Social Security is a federal retirement plan that pays a monthly amount according to how long the retiree worked and at what age he retired. This program also provides for disabled people and surviving families.
The Social Security program functions based on contributions made during a beneficiary's employment in the form of FICA tax withholding. Retirees can start collecting Social Security benefits at 62 and must begin collecting before age 70. Waiting until age 70 to collect Social Security raises the payments by 8 percent per year. A retiree reaching full retirement age as of 2015 receives a maximum monthly benefit of $2,663.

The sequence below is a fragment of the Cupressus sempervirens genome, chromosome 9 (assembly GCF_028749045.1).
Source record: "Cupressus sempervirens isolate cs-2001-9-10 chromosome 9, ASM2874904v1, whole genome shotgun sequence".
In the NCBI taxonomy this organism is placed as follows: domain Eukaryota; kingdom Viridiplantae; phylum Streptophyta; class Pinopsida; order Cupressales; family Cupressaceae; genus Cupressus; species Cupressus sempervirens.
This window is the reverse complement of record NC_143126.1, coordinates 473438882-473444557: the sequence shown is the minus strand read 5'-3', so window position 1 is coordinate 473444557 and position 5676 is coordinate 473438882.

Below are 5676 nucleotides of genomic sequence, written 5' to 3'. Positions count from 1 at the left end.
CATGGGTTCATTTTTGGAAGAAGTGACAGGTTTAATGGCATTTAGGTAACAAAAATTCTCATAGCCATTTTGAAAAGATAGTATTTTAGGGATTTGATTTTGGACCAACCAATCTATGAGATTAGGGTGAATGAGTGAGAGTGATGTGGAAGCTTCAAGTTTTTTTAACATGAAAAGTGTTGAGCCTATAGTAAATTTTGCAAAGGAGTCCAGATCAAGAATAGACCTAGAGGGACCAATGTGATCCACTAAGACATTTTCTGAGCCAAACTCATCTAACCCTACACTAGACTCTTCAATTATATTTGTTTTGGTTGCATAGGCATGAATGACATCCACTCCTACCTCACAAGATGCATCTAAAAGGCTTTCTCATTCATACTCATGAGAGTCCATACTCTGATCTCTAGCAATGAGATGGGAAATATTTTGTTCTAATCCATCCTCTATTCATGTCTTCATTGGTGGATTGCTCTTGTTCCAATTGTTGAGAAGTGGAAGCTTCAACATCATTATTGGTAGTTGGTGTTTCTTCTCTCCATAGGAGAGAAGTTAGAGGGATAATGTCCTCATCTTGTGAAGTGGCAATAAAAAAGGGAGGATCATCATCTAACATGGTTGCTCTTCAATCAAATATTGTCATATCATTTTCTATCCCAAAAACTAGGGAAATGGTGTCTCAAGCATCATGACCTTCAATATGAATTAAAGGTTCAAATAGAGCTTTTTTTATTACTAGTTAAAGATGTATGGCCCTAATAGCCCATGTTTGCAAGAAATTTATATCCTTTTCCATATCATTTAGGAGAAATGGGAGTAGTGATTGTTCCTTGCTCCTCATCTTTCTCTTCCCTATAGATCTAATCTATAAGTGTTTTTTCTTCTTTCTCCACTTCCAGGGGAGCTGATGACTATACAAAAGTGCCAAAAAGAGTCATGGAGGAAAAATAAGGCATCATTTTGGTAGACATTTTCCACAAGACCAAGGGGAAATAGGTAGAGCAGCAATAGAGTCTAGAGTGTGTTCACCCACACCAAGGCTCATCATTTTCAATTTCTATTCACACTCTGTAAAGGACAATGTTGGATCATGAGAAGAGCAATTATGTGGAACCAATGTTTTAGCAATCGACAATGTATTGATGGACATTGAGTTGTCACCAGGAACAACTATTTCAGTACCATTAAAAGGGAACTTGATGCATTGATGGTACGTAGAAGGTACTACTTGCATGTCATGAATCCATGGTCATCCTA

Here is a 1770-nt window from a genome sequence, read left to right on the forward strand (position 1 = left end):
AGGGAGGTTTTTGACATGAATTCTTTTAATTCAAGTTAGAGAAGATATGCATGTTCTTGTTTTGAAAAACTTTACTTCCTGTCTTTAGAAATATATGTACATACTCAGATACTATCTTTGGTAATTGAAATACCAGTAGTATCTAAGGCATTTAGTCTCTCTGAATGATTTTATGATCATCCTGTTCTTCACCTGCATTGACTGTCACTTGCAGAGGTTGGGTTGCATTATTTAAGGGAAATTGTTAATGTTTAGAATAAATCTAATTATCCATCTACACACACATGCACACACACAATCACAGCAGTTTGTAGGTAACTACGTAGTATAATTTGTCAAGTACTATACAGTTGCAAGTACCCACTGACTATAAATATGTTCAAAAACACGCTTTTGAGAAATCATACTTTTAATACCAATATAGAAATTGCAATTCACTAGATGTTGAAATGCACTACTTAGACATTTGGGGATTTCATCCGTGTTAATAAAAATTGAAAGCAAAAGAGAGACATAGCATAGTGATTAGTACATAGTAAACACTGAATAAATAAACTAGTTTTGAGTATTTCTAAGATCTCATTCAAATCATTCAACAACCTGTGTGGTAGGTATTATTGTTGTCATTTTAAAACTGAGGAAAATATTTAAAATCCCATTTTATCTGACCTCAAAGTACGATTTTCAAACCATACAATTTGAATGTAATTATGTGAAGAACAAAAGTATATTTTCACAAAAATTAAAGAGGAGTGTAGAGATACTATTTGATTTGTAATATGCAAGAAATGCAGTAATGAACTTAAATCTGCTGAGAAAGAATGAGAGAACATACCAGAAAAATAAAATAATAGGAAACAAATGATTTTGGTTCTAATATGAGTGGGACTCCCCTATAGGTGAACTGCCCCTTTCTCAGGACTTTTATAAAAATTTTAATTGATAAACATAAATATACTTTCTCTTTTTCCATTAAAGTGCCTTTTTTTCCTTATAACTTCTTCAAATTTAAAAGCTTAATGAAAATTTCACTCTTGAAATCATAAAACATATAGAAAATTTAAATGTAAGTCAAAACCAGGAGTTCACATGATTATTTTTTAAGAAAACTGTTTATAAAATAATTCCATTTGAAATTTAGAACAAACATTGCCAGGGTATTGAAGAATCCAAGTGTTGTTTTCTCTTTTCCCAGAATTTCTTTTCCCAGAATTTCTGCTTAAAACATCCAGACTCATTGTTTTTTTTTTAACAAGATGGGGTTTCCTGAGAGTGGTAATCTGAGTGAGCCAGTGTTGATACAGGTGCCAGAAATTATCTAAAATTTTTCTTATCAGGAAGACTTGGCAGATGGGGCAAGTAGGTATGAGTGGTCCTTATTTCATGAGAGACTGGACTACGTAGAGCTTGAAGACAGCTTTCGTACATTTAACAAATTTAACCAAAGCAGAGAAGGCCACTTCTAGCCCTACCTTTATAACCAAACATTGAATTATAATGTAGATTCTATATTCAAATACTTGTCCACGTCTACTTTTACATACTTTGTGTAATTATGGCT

Social Security is also a form of life insurance. Underage children may collect 75 percent of a deceased parent's Social Security until they reach adulthood. Widowed spouses can begin collecting a reduced benefit at age 60 or receive the full pension amount after retirement age.
Social Security disability payments are also paid on a monthly basis, but beneficiaries must be unable to work for more than $1,000 per month and have a disability considered severe enough to affect common work activities. This program is only available after five months of disability and discontinues after recovery. Children disabled before the age of 22 can collect Social Security disability based on the parents' earnings record. Disabled adults that reach retirement age switch their payments over to retirement benefits, calculated at the same amount as previous monthly payments.